Top-down mandates hinder democracy

15 February 2019
We look with interest at the ongoing saga of dictates from the SWAPO leadership articulated by Secretary General Sophia Shaningwa, being challenged by officials on local councils and regional authorities.
At nearly 30 years as a free country, it may be time for Namibia to consider a change in how leaders are selected. Local people should ‘own’ their decision-making system via direct elections at the ballot box. 
This internal SWAPO political hiccup began late last year as Shaningwa recalled all SWAPO councillors at Oshakati Town Council for defying her directives. 
At the same time, the ruling party SG directed the party regional coordinator for Otjozondjupa to install targeted individuals as Okahandja local office bearers, displacing existing office holders.  
The Walvis Bay Municipality postponed the swearing in of office bearers because SWAPO officials in the district did not agree with the directive from Shaningwa about who should be their mayor.
In Rundu, SWAPO has now recalled three of its councillors for not following party orders about who should hold office.  
There were court cases initiated against the party directives in some instances.  This public relations nightmare for the ruling party is in full bloom. 
This top-down, “do this or else” system does not take into account the need for effective service to the people and hinders democratic development in Namibia. 
Imposing discipline becomes the focus of the party’s energy and efforts, instead of addressing the issues that affect people’s lives.
We have further concerns about any party that espouses the, “we are democratic’ rhetoric, and yet, takes actions that appear to the contrary.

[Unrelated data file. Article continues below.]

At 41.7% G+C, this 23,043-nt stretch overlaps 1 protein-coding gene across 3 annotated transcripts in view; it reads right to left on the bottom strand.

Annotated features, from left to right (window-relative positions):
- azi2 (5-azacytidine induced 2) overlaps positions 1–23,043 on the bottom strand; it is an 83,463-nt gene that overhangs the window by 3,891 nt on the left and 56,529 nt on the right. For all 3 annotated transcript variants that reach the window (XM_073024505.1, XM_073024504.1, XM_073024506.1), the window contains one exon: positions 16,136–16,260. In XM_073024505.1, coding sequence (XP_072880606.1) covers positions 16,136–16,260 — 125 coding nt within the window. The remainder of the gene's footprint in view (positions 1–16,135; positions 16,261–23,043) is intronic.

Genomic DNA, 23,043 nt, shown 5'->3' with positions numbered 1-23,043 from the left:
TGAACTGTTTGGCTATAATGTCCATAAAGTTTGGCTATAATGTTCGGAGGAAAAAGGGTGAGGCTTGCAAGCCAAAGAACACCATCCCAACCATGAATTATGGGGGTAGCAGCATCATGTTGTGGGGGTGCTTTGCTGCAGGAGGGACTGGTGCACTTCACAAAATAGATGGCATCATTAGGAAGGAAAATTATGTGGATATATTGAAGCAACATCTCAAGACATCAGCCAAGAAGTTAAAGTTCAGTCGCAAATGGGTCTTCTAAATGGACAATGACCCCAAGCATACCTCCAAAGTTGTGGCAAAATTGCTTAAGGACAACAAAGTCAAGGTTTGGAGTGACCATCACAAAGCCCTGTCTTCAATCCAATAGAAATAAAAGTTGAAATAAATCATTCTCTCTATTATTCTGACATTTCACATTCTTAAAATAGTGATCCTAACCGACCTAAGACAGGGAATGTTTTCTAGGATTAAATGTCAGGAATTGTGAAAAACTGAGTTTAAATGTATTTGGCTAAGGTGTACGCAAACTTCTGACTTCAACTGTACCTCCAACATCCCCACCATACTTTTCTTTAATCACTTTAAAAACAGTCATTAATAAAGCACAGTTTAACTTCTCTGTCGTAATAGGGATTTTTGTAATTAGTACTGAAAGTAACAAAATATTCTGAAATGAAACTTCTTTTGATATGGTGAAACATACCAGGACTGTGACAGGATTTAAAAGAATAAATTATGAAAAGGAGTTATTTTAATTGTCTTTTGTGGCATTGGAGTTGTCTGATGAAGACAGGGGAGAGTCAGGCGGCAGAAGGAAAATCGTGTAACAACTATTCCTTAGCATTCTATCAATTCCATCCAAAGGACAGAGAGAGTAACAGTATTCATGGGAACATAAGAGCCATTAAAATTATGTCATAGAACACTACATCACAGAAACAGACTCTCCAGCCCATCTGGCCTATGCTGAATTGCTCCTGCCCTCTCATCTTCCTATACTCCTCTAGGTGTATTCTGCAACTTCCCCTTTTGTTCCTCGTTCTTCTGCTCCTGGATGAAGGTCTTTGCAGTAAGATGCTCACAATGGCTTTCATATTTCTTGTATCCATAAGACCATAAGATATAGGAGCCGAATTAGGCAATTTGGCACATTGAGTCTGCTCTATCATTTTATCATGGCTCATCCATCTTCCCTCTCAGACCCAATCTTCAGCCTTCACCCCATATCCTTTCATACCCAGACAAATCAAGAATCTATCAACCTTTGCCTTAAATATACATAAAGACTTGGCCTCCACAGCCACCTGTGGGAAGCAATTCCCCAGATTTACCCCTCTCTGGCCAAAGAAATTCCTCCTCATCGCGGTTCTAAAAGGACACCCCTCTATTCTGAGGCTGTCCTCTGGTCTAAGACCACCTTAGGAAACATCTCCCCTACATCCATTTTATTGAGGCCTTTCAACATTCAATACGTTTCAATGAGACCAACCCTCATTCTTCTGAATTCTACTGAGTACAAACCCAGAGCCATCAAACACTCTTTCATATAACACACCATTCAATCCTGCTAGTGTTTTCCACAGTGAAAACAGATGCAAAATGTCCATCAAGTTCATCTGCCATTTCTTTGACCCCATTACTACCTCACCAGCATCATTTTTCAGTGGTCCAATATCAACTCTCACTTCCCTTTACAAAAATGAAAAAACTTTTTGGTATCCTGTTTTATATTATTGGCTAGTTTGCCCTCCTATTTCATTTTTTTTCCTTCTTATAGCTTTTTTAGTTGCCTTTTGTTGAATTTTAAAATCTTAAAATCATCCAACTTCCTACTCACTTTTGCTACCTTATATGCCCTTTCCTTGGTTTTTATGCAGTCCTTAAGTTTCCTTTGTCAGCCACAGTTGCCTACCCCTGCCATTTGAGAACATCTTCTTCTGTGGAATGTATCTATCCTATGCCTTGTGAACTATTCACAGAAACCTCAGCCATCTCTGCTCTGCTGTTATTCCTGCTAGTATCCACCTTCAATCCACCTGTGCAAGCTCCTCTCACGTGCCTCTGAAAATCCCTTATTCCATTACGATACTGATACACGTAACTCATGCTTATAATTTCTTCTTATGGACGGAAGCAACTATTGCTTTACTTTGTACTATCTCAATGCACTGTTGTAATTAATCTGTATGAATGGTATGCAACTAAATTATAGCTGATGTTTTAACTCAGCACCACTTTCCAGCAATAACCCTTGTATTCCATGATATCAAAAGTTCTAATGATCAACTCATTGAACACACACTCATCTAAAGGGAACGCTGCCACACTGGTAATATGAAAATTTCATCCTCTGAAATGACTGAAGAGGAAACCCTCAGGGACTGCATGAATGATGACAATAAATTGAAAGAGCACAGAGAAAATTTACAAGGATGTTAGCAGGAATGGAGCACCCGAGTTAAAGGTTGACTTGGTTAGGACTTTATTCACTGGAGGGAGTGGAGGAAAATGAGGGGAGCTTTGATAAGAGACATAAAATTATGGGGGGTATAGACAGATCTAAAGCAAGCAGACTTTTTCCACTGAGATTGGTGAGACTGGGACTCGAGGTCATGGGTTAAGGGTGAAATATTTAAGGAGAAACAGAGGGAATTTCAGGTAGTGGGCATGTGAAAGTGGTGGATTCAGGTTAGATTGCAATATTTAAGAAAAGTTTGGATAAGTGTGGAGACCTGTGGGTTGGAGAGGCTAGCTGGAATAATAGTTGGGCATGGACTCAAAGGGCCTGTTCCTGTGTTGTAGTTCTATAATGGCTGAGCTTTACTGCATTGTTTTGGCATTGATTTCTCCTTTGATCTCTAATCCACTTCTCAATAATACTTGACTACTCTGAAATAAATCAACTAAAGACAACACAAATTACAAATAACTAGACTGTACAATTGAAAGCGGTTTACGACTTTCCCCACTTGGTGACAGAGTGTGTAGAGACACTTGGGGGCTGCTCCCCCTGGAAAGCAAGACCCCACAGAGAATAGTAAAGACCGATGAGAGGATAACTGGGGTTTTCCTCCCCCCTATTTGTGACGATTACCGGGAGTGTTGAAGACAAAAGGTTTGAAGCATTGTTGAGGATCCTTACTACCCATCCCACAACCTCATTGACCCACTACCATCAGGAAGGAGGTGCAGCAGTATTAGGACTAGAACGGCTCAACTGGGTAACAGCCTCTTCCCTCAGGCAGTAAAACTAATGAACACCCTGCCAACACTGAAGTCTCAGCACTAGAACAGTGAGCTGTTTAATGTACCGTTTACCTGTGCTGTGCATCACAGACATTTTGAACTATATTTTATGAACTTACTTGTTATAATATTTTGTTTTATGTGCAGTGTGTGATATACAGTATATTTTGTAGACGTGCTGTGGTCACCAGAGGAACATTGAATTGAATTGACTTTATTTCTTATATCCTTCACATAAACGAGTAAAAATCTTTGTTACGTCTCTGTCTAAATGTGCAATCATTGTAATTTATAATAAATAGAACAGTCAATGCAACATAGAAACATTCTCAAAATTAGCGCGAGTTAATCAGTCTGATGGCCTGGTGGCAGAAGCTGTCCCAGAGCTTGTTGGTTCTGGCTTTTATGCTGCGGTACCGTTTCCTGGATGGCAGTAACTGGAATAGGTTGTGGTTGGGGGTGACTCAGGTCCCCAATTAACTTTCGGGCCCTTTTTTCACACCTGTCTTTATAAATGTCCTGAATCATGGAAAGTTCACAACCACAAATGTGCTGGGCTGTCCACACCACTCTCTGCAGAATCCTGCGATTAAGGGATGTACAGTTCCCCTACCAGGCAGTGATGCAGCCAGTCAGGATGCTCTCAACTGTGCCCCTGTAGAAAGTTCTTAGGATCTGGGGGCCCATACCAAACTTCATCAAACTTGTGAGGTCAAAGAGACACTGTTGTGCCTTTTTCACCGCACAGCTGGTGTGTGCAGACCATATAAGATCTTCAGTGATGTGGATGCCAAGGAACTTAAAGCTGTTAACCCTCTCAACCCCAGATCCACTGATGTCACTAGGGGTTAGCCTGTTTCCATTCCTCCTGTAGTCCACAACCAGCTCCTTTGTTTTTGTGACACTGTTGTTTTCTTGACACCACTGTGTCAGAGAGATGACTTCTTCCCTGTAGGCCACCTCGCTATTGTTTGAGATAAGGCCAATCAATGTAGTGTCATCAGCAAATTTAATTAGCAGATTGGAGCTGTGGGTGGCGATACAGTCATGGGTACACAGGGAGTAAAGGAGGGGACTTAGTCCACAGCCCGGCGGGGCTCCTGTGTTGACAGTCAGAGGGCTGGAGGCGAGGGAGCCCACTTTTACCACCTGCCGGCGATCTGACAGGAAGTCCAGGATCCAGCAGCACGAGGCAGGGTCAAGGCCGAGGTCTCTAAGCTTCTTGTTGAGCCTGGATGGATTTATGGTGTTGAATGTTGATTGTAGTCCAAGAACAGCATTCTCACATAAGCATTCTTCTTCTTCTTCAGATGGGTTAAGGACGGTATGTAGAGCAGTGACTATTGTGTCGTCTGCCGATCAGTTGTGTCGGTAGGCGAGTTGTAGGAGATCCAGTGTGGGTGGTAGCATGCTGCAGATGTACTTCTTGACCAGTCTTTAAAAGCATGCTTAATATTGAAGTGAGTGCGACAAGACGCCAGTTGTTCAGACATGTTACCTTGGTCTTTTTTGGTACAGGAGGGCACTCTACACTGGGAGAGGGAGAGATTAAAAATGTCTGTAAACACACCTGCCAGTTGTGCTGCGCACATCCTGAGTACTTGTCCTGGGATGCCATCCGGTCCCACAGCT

Prior to last year’s SWAPO party congress where elections for office were held, President Hage Geingob presented his declaration in support of his slate of candidates saying that these four candidates were, “the only people he could work with.”
Regardless of support by fellow party members, regardless of their capacities and abilities, the four were to be voted into power because they were the only people Geingob would work with.  Even if they were not the best for the party or the country, that didn’t matter.
Is that what is going on now when party members serving as local officials are being recalled or demoted?  Is a statement being made that those who are being inserted on regional councils and city councils or as mayors are, “the only ones the party leadership will work with?”
 Where then does the requirement to diligently and effectively serve the people and listen to their concerns fit in?
Elections are coming and local leaders are needed to campaign for the party.  What will those former local party officials that have been side-lined (and their constituents) say and do during the campaign period? 
They’ve been benched at a time when the party faithful are needed to garner a larger campaign victory than in previous years, particularly in a time of drought and economic depression. 
We are uncertain if consultations with the various local leaders affected by decisions taken at party headquarters, have taken place.  If respectful discussions did not take place in advance of the public announcement of the final decisions, then this is a faux pas that can engender long-lasting animosity.